Germany pressed the three bidders for General Motors unit Opel to improve their offers for the carmaker on Tuesday, saying they needed to assume greater risks and make credible commitments to preserve jobs and sites.

Economy Minister Karl-Theodor zu Guttenberg told reporters after meeting Fiat Chief Executive Sergio Marchionne in Berlin that the Italian carmaker's offer looked serious but that rival bidders Magna and RHJ International remained in contention.

There's no favorite, he said. Everyone knows that improvements are still necessary.

Fiat made an aggressive last-ditch push to convince the German government to back its bid for Opel ahead of a top-level meeting in Berlin on Wednesday where a preliminary decision on preferred bidders is expected.

Marchionne met with Chancellor Angela Merkel and Guttenberg on Tuesday morning to try to address German concerns about his ambitious plan to fold Opel into a transatlantic car empire that would also include U.S. carmaker Chrysler.

Fiat Vice Chairman John Elkann was also in the German capital to win support for the Italian carmaker's bid.

Merkel will host a meeting on Wednesday , which will include senior cabinet members, leaders from the states where Opel has plants, and top executives from GM and the three bidders.

As Fiat lobbied the government in Berlin, Magna and RHJ were preparing to present their plans to labor representatives at Opel's headquarters in Ruesselsheim, near Frankfurt.

The German government has made clear that GM will have the final word on who buys Opel, but Berlin will play a crucial role in that decision because it is being asked to cough up billions of euros worth of loan guarantees as part of any deal.

Opel has 25,000 workers at four plants in Germany and the carmaker's fate has become a politically charged topic of debate in Berlin ahead of a federal election on September 27.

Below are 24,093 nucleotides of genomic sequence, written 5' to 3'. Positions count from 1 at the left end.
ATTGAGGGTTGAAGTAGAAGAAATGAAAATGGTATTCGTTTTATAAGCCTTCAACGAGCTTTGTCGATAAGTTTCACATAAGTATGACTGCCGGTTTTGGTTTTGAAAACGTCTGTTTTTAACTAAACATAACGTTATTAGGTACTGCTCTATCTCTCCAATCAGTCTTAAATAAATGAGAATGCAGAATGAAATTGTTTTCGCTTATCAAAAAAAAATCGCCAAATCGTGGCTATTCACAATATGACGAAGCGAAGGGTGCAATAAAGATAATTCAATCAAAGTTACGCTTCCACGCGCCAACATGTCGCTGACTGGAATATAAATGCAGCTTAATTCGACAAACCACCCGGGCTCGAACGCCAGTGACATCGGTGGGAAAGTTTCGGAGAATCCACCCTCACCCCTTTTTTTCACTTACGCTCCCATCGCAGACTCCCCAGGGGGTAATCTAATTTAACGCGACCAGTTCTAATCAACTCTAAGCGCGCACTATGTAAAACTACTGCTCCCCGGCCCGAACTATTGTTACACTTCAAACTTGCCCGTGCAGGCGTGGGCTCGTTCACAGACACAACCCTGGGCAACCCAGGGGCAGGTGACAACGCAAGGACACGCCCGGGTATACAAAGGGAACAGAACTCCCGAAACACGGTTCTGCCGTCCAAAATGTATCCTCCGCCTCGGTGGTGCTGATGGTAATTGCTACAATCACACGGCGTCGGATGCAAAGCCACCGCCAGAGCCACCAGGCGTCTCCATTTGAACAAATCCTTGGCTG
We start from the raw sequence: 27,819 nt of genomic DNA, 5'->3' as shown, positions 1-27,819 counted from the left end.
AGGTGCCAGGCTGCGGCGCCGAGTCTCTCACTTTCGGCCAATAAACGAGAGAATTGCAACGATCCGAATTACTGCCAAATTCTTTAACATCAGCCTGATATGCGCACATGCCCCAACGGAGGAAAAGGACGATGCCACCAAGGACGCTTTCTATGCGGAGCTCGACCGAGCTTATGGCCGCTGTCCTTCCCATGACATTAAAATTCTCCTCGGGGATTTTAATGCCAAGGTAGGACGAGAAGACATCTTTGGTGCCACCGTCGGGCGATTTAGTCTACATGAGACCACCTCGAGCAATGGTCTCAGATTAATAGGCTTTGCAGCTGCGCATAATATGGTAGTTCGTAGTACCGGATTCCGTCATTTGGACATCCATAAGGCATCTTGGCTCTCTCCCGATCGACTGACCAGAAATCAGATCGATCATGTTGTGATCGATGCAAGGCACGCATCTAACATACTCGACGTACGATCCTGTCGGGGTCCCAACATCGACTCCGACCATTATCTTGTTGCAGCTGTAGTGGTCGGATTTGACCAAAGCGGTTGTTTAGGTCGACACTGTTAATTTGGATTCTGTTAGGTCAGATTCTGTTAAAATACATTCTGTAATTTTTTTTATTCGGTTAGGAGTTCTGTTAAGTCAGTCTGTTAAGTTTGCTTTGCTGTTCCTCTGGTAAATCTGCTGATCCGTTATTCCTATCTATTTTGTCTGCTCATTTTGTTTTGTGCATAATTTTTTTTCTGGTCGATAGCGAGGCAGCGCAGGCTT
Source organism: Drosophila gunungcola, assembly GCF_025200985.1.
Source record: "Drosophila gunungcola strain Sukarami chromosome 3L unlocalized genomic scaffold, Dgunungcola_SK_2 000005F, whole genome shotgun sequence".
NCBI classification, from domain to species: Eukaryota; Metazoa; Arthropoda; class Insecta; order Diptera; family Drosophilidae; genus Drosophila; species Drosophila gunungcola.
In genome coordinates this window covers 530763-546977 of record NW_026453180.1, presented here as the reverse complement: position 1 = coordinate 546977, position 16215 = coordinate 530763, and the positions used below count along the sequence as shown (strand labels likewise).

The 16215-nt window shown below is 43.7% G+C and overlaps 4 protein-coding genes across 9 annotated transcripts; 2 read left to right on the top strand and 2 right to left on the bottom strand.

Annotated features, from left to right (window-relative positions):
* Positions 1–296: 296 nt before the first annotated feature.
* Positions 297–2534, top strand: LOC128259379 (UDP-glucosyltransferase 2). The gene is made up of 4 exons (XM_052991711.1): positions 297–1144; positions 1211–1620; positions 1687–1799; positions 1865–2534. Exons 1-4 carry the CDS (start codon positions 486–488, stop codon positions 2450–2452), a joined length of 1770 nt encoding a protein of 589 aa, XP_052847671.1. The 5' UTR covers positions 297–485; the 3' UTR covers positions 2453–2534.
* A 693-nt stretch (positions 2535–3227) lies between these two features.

Members of Merkel's Christian Democrats (CDU) are reluctant to see the state take on significant new commitments to save Opel and some are pressing her to allow an orderly insolvency of the carmaker rather than back a deal with one of the bidders.

Guttenberg said on Tuesday that insolvency remained an option if the bidders did not make credible commitments to preserve German jobs and showed a willingness to assume greater risks.

He said the government hoped to be able to settle on one or more preferred bidders on Wednesday, a step which could lead to further negotiations.

Pressure to choose a preferred bidder is building ahead of a June 1 restructuring deadline for GM set by the U.S. government, which could lead to a Chapter 11 bankruptcy filing by the Detroit-based carmaker.

Last week top ministers said the Magna bid, which is backed by Russian investors, looked to be the best of the three.

But since then, all three of the bidders have improved their offers, leaving a down-to-the-wire race for control of Opel, a group that traces its roots in Germany back to the 19th century.

(Writing by Noah Barkin; Editing by Jon Loades-Carter and David Cowell)